PHILADELPHIA — The reasons behind why it often takes people several weeks to feel the effect of newly prescribed antidepressants remains somewhat of a mystery – and likely, a frustration to both patients and physicians.
Julie Blendy, PhD, professor of Pharmacology, at the Perelman School of Medicine, University of Pennsylvania; Brigitta Gunderson, PhD, a former postdoctoral fellow in the Blendy lab, and colleagues, have been working to find out why and if there is anything that can be done to shorten the time in which antidepressants kick in.
“Our goal is to find ways for antidepressants to work faster,” says Blendy.
The proteins CREB and CREM are both transcription factors, which bind to specific DNA sequences to control the “reading” of genetic information from DNA to messenger RNA (mRNA). Both CREB and CREM bind to the same 8-base-pair DNA sequence in the cell nucleus. But, the comparative influence of CREM versus CREB on the action of antidepressants is a “big unknown,” says Blendy.
CREB, and CREM to some degree, has been implicated in the pathophysiology of depression, as well as in the efficacy of antidepressants. However, whenever CREB is deleted, CREM is upregulated, further complicating the story.
Therefore, how an antidepressant works on the biochemistry and behavior in a mouse in which the CREB protein is deleted only in the hippocampus versus a wild type mouse in which CREM is overexpressed let the researchers tease out the relative influence of CREB and CREM on the pharmacology of an antidepressant. They saw the same results in each type of mouse line – increased nerve-cell generation in the hippocampus and a quicker response to the antidepressant. Their findings appear in the Journal of Neuroscience.
“This is the first demonstration of CREM within the brain playing a role in behavior, and specifically in behavioral outcomes, following antidepressant treatment,” says Blendy.
A Flood of Neurotransmitters
Antidepressants like SSRIs, NRIs, and older tricyclic drugs work by causing an immediate flood of neurotransmitters like serotonin, norepinephrine, and in some cases dopamine, into the synaptic space. However, it can take three to four weeks for patients to feel changes in mental state. Long-term behavioral effects of the drugs may take longer to manifest themselves, because of the need to activate CREB downstream targets such as BDNF and trkB, or as of yet unidentified targets, which could also be developed as new antidepressant drug targets.
The Penn team compared the behavior of the control, wild-type mice to the CREB mutant mice using a test in which the mouse is trained to eat a treat – Reese’s Pieces, to be exact – in the comfort of their home cage. The treat-loving mice are then placed in a new cage to make them anxious. They are given the treat again, and the time it takes for the mouse to approach the treat is recorded.
Animals that receive no drug treatment take a long time to venture out into the anxious environment to retrieve the treat, however, if given an antidepressant drug for at least three weeks, the time it takes a mouse to get the treat decreases significantly, from about 400 seconds to 100 seconds. In mice in which CREB is deleted or in mice in which CREM is upregulated, this reduction happens in one to two days versus the three weeks seen in wild-type mice.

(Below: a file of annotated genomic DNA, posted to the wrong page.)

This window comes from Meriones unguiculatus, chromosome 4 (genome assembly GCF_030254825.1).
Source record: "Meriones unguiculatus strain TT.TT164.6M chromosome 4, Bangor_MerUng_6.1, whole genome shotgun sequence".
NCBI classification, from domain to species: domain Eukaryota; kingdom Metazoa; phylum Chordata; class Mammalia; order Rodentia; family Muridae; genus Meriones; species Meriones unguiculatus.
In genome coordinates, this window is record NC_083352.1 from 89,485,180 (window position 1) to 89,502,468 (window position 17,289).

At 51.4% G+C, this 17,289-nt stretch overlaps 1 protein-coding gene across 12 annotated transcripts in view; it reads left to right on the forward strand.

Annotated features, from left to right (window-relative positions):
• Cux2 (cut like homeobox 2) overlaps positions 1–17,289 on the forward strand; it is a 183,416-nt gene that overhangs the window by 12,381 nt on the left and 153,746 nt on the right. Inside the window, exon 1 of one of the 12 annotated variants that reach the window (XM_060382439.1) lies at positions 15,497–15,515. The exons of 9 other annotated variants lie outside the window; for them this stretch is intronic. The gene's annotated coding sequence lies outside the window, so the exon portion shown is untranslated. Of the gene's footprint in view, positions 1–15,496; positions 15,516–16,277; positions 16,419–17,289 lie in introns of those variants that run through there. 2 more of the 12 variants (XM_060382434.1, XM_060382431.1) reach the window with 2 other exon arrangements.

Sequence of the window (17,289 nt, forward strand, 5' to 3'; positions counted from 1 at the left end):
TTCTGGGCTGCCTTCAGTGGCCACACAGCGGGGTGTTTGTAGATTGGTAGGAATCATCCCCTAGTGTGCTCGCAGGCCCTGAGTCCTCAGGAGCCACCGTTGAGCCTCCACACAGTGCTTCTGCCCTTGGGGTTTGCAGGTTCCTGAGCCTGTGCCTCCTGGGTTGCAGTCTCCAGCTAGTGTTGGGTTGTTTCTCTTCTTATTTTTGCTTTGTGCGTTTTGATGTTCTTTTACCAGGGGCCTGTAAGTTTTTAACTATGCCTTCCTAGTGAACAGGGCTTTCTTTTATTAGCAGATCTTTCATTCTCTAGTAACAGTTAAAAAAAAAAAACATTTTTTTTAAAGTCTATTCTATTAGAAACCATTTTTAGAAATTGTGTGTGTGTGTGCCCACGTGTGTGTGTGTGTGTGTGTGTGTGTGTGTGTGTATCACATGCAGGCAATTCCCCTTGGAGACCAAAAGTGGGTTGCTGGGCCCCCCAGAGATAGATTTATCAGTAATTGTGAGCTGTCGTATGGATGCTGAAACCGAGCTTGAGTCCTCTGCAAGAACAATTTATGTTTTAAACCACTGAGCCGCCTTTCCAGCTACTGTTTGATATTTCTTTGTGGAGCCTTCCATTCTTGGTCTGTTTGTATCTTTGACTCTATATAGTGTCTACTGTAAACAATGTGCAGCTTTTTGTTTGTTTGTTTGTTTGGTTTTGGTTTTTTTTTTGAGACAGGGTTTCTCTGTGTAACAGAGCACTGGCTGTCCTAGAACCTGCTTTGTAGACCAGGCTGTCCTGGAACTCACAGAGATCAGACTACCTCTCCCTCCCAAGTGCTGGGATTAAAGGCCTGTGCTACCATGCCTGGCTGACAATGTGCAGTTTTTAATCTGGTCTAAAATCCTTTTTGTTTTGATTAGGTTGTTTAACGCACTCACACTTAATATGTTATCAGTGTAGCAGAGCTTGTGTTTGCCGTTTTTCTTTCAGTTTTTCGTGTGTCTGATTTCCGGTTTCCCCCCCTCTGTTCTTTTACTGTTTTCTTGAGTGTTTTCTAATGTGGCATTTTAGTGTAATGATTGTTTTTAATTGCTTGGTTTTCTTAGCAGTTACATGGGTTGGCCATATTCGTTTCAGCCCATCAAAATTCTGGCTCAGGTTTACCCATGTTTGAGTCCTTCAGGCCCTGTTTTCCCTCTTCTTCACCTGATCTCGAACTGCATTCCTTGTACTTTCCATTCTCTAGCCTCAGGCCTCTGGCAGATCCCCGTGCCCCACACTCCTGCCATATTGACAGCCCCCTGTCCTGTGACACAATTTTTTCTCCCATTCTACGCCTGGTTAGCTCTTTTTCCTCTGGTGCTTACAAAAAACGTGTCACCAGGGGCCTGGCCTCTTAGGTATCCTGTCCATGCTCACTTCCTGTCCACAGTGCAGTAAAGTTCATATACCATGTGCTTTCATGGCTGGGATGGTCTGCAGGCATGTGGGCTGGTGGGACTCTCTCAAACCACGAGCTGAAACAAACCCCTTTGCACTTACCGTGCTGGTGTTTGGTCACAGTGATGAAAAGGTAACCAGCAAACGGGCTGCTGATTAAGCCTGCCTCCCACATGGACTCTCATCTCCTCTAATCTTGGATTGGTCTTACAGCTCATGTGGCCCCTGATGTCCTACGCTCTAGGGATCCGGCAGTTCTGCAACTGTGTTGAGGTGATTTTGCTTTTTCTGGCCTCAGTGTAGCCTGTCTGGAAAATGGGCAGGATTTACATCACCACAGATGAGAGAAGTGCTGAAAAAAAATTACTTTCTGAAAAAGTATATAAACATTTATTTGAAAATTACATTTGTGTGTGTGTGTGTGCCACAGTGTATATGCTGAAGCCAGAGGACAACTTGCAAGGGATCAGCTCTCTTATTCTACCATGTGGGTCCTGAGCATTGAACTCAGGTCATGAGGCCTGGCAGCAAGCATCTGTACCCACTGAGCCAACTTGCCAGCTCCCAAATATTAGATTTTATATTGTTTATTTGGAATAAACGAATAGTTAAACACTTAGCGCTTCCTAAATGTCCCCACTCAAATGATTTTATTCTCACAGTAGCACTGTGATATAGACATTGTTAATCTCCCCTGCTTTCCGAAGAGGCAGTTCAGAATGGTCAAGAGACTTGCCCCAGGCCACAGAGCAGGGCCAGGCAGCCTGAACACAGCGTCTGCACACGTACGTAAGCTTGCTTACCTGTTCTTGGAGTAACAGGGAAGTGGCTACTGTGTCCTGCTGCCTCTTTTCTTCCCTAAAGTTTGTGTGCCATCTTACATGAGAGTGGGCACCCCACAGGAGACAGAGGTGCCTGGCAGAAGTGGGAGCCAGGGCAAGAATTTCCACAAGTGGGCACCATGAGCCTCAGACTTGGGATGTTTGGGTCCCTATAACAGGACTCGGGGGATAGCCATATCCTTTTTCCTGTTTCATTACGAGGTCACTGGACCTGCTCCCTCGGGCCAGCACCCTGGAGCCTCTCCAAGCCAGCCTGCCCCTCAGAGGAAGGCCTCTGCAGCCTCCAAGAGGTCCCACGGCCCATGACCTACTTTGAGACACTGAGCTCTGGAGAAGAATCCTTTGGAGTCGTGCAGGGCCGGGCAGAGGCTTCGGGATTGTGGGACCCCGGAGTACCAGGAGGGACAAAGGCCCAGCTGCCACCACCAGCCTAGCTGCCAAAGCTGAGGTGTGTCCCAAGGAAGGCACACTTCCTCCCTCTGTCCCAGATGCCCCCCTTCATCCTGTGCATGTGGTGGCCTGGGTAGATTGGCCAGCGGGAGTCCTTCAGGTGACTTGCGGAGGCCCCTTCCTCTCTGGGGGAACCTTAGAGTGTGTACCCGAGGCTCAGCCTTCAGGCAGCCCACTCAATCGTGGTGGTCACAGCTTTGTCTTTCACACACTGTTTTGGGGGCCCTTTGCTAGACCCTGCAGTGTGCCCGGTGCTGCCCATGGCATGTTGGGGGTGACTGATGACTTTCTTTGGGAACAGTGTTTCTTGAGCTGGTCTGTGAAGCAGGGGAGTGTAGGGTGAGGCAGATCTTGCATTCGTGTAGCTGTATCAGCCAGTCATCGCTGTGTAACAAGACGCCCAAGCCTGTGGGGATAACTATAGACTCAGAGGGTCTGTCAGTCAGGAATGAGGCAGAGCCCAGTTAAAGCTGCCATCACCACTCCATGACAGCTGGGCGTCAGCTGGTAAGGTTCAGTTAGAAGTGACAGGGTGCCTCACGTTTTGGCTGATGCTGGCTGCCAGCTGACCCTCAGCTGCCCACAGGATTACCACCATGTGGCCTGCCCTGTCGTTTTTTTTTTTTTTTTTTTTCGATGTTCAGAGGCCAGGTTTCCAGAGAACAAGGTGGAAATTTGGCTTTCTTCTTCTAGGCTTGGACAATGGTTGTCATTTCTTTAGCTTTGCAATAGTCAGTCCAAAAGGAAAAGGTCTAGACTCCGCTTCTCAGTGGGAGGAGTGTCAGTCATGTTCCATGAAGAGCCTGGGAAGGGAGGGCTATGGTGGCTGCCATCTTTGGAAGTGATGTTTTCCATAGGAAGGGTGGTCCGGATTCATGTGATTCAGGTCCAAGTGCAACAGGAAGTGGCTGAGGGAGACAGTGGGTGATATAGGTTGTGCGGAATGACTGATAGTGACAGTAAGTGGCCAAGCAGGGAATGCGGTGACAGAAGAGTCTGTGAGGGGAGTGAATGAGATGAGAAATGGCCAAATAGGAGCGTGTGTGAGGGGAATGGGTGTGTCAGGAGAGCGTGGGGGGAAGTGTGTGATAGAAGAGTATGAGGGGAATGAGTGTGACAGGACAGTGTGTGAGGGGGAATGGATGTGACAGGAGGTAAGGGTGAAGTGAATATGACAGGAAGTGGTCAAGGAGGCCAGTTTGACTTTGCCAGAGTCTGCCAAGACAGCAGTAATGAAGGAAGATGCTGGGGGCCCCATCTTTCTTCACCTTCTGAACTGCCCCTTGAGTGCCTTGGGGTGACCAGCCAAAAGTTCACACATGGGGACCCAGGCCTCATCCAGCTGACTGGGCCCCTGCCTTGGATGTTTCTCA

The accelerated time to approach the treat in mice on the medication was accompanied by an increase in new nerve growth in the hippocampus.
“Our results suggest that activation of CREM may provide a means to accelerate the therapeutic efficacy of current antidepressant treatment,” says Blendy. Upregulation of CREM observed after CREB deletion, appears to functionally compensate for CREB loss at a behavioral level and leads to maintained or increased expression of some CREB target genes. The researchers’ next step is to identify any unique CREM target genes in brain areas such as the hippocampus, which may lead to the development of faster-acting antidepressants
Lisa A. Briand and Jennifer L. Onksen from the Department of Pharmacology, and John LeLay and Klaus H. Kaestner, from the Department of Genetics, were coauthors.
This work was supported by National Institute of Mental Health (U01MH0723832, T32-MH14654) and the National Cooperative Drug Discovery Group for the Treatment of Mood Disorders.
Penn Medicine is one of the world’s leading academic medical centers, dedicated to the related missions of medical education, biomedical research, and excellence in patient care. Penn Medicine consists of the Raymond and Ruth Perelman School of Medicine at the University of Pennsylvania (founded in 1765 as the nation’s first medical school) and the University of Pennsylvania Health System, which together form a $4.3 billion enterprise.
The Perelman School of Medicine has been ranked among the top five medical schools in the United States for the past 16 years, according to U.S. News & World Report‘s survey of research-oriented medical schools. The School is consistently among the nation’s top recipients of funding from the National Institutes of Health, with $398 million awarded in the 2012 fiscal year.
The University of Pennsylvania Health System’s patient care facilities include: The Hospital of the University of Pennsylvania — recognized as one of the nation’s top “Honor Roll” hospitals by U.S. News & World Report; Penn Presbyterian Medical Center; Chester County Hospital; Penn Wissahickon Hospice; and Pennsylvania Hospital — the nation’s first hospital, founded in 1751. Additional affiliated inpatient care facilities and services throughout the Philadelphia region include Chestnut Hill Hospital and Good Shepherd Penn Partners, a partnership between Good Shepherd Rehabilitation Network and Penn Medicine.
Penn Medicine is committed to improving lives and health through a variety of community-based programs and activities. In fiscal year 2012, Penn Medicine provided $827 million to benefit our community.